A globe made of plastic bags, as seen at the 2012 Smithsonian Folklife Festival

A globe made of plastic bags, as seen at the 2012 Smithsonian Folklife Festival

Trashionista: On a mission to save the world, one trash can at a time!

The following post is by Katie Peige, Herban Lifestyle’s Sustainability Associate

Let’s be real, trash is probably the least sexy of all sustainability topics, especially when we are talking about hospital waste (biohazard anyone?!) I’m not going to lie; it’s been gross. And let me tell you I have weird, funny, shocking, disgusting, heartbreaking, inspiring, and just plain odd stories about having my first full-time sustainability job revolve around hospital waste, but those are stories for another blog post so, I digress.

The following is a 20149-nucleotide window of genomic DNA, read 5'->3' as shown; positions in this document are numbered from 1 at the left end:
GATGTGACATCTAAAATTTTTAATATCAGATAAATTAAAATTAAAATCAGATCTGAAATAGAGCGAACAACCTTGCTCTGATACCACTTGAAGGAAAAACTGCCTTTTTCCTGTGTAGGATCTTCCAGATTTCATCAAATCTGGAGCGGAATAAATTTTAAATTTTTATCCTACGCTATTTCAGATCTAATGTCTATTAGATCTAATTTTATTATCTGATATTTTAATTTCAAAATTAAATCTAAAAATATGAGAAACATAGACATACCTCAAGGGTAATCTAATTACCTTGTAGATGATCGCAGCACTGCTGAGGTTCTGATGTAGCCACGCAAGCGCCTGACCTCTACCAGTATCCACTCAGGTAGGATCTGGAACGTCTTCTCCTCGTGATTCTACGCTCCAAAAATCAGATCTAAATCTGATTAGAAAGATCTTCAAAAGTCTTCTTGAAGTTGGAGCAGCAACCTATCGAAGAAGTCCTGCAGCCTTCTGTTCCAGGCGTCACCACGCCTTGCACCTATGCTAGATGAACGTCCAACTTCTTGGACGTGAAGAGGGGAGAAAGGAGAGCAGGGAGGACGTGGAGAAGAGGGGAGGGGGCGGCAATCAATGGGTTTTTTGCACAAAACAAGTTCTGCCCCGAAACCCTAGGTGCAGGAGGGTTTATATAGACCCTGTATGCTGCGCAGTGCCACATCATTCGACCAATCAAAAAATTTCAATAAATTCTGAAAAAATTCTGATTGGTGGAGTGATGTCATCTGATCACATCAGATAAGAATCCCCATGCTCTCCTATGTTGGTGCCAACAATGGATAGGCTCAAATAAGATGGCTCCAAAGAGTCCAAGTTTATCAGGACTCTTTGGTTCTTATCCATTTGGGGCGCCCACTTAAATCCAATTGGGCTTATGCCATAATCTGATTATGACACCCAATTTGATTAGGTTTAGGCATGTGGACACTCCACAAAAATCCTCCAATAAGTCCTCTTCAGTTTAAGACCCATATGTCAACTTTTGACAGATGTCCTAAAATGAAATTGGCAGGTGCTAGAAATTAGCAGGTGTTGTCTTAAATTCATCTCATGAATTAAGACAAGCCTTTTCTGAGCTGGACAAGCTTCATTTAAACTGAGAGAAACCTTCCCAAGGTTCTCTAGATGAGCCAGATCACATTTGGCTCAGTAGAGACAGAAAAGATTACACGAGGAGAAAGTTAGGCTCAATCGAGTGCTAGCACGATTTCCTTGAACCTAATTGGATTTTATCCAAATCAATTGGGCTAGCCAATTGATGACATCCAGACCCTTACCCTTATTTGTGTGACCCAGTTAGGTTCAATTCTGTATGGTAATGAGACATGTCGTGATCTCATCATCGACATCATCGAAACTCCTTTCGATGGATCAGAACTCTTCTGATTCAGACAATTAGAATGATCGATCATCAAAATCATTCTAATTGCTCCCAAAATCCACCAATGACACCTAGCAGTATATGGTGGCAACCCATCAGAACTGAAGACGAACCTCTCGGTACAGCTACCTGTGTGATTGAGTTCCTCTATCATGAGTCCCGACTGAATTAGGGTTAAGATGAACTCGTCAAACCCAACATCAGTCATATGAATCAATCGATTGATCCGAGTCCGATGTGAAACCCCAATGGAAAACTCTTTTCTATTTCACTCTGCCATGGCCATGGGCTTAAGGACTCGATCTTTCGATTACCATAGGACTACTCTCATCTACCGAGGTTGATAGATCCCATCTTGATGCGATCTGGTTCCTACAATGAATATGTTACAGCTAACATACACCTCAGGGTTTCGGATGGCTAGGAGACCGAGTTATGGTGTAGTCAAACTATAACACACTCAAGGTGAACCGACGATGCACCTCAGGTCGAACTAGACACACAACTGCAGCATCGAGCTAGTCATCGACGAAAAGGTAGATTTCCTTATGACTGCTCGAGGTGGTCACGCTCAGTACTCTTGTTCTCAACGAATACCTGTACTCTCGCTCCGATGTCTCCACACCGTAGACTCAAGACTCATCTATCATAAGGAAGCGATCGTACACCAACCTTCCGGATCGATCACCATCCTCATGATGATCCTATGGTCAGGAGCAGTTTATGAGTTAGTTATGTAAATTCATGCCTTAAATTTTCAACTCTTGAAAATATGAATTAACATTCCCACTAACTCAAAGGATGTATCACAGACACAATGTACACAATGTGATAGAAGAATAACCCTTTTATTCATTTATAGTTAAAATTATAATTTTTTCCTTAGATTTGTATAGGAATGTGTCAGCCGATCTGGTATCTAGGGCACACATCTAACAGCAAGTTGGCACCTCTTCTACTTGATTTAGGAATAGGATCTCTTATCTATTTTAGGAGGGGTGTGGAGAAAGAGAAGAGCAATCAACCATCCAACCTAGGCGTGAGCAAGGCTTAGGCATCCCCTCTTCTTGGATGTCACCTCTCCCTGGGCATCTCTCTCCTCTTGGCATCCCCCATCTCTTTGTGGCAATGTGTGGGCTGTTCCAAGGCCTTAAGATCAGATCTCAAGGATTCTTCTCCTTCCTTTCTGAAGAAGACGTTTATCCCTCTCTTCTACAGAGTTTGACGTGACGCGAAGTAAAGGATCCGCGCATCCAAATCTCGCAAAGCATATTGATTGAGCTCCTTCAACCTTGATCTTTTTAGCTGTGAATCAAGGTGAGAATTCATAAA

Anyway, this Sustainababe had persevered through all the craziness of setting up three primary waste streams and teaching hundreds of nurses (and a variety of supporting staff) what is considered infectious, non-infectious, and recyclable. Sustainasnob Rant/Confession: I hate WASTE unless you can feed it back into the materials economy. As William McDonough, father of Cradle to Cradle design says, “Pollution is a symbol of design failure.” Waste causes pollution from all the hauling, burning (waste incinerators!), and rotting of the stuff (that is, if it ever breaks down in a landfill!) Additionally, dealing with hospital waste means that I either have to promote diversion from the incinerator or the landfill (not good environmental options either way you look at them) or recycling (which, at 30% recyclables for 3+ million pounds per hospital, comes out to 1 million pounds per year!) This problem drives me nuts! My school and life training taught me to believe that the best way to solve a problem is to prevent it from happening in the first place. My mantra is “Reduce, reuse, recycle.” And at work, it really bothers me that I cannot address the huge waste issue using the first two steps. I am an idealist and dreamer to the core, so this blog post is not going to be completely negative. On the contrary, it is about the blast I had tackling the second R – reuse. [Quick side note, check out Annie Lenord’s Story of Stuff, to fully understand the complete cycle of our products including disposal].